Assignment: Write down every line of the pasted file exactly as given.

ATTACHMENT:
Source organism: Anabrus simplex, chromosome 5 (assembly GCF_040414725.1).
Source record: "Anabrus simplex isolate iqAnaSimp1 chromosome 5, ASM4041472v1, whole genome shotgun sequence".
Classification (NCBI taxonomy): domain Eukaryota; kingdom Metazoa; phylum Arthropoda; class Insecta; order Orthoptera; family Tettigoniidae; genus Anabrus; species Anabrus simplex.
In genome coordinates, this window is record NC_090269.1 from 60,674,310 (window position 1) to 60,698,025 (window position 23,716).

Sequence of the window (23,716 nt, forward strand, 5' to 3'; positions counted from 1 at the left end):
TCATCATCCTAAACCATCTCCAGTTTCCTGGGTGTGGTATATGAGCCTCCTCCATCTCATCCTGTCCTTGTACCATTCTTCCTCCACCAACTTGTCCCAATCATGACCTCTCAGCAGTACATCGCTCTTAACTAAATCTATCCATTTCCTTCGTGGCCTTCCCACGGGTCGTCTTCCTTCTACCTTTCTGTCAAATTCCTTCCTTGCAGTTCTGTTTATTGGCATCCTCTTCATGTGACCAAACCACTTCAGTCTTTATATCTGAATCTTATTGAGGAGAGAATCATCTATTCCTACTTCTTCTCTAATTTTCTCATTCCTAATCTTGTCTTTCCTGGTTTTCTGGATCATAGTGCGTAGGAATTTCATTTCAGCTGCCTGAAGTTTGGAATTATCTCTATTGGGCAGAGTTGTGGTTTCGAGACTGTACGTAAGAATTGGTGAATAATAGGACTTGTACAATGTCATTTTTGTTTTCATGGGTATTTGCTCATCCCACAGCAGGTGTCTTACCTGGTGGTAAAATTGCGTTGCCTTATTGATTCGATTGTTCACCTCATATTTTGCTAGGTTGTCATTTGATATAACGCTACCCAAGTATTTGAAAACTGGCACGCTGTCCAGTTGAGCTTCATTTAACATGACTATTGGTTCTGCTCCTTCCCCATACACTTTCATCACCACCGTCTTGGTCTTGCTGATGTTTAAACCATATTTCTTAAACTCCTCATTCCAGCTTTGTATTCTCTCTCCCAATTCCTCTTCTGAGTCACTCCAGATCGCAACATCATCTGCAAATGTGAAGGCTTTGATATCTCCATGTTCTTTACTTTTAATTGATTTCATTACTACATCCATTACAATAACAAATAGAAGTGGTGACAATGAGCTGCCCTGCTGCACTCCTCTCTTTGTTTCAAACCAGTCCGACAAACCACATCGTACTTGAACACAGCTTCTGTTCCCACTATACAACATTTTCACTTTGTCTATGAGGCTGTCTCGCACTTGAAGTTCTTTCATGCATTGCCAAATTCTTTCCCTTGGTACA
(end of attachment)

Source organism: Anabrus simplex, chromosome 5 (assembly GCF_040414725.1).
Source record: "Anabrus simplex isolate iqAnaSimp1 chromosome 5, ASM4041472v1, whole genome shotgun sequence".
Classification (NCBI taxonomy): domain Eukaryota; kingdom Metazoa; phylum Arthropoda; class Insecta; order Orthoptera; family Tettigoniidae; genus Anabrus; species Anabrus simplex.
In genome coordinates, this window is record NC_090269.1 from 60,674,310 (window position 1) to 60,698,025 (window position 23,716).

Sequence of the window (23,716 nt, forward strand, 5' to 3'; positions counted from 1 at the left end):
TCATCATCCTAAACCATCTCCAGTTTCCTGGGTGTGGTATATGAGCCTCCTCCATCTCATCCTGTCCTTGTACCATTCTTCCTCCACCAACTTGTCCCAATCATGACCTCTCAGCAGTACATCGCTCTTAACTAAATCTATCCATTTCCTTCGTGGCCTTCCCACGGGTCGTCTTCCTTCTACCTTTCTGTCAAATTCCTTCCTTGCAGTTCTGTTTATTGGCATCCTCTTCATGTGACCAAACCACTTCAGTCTTTATATCTGAATCTTATTGAGGAGAGAATCATCTATTCCTACTTCTTCTCTAATTTTCTCATTCCTAATCTTGTCTTTCCTGGTTTTCTGGATCATAGTGCGTAGGAATTTCATTTCAGCTGCCTGAAGTTTGGAATTATCTCTATTGGGCAGAGTTGTGGTTTCGAGACTGTACGTAAGAATTGGTGAATAATAGGACTTGTACAATGTCATTTTTGTTTTCATGGGTATTTGCTCATCCCACAGCAGGTGTCTTACCTGGTGGTAAAATTGCGTTGCCTTATTGATTCGATTGTTCACCTCATATTTTGCTAGGTTGTCATTTGATATAACGCTACCCAAGTATTTGAAAACTGGCACGCTGTCCAGTTGAGCTTCATTTAACATGACTATTGGTTCTGCTCCTTCCCCATACACTTTCATCACCACCGTCTTGGTCTTGCTGATGTTTAAACCATATTTCTTAAACTCCTCATTCCAGCTTTGTATTCTCTCTCCCAATTCCTCTTCTGAGTCACTCCAGATCGCAACATCATCTGCAAATGTGAAGGCTTTGATATCTCCATGTTCTTTACTTTTAATTGATTTCATTACTACATCCATTACAATAACAAATAGAAGTGGTGACAATGAGCTGCCCTGCTGCACTCCTCTCTTTGTTTCAAACCAGTCCGACAAACCACATCGTACTTGAACACAGCTTCTGTTCCCACTATACAACATTTTCACTTTGTCTATGAGGCTGTCTCGCACTTGAAGTTCTTTCATGCATTGCCAAATTCTTTCCCTTGGTACA